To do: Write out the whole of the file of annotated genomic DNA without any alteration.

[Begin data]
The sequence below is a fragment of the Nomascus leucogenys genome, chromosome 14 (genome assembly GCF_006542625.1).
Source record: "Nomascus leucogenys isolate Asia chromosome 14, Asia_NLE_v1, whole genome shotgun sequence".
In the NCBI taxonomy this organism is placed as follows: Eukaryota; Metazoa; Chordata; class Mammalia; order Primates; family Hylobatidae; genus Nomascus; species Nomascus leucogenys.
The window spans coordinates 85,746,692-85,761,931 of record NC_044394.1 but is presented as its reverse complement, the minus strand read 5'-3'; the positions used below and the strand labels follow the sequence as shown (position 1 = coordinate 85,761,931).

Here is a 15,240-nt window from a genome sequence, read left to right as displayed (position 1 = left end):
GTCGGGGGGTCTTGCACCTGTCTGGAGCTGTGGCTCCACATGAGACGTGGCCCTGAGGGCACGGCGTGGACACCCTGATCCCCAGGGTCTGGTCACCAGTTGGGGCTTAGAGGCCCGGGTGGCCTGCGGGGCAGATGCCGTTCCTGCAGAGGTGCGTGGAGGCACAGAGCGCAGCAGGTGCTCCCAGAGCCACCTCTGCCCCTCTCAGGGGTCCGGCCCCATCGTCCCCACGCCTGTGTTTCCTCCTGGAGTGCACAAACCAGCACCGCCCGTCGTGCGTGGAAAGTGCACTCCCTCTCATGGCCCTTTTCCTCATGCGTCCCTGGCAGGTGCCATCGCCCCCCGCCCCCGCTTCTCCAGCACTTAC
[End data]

The sequence below is a fragment of the Nomascus leucogenys genome, chromosome 14 (genome assembly GCF_006542625.1).
Source record: "Nomascus leucogenys isolate Asia chromosome 14, Asia_NLE_v1, whole genome shotgun sequence".
In the NCBI taxonomy this organism is placed as follows: Eukaryota; Metazoa; Chordata; class Mammalia; order Primates; family Hylobatidae; genus Nomascus; species Nomascus leucogenys.
The window spans coordinates 85,746,692-85,761,931 of record NC_044394.1 but is presented as its reverse complement, the minus strand read 5'-3'; the positions used below and the strand labels follow the sequence as shown (position 1 = coordinate 85,761,931).

Here is a 15,240-nt window from a genome sequence, read left to right as displayed (position 1 = left end):
GTCGGGGGGTCTTGCACCTGTCTGGAGCTGTGGCTCCACATGAGACGTGGCCCTGAGGGCACGGCGTGGACACCCTGATCCCCAGGGTCTGGTCACCAGTTGGGGCTTAGAGGCCCGGGTGGCCTGCGGGGCAGATGCCGTTCCTGCAGAGGTGCGTGGAGGCACAGAGCGCAGCAGGTGCTCCCAGAGCCACCTCTGCCCCTCTCAGGGGTCCGGCCCCATCGTCCCCACGCCTGTGTTTCCTCCTGGAGTGCACAAACCAGCACCGCCCGTCGTGCGTGGAAAGTGCACTCCCTCTCATGGCCCTTTTCCTCATGCGTCCCTGGCAGGTGCCATCGCCCCCCGCCCCCGCTTCTCCAGCACTTAC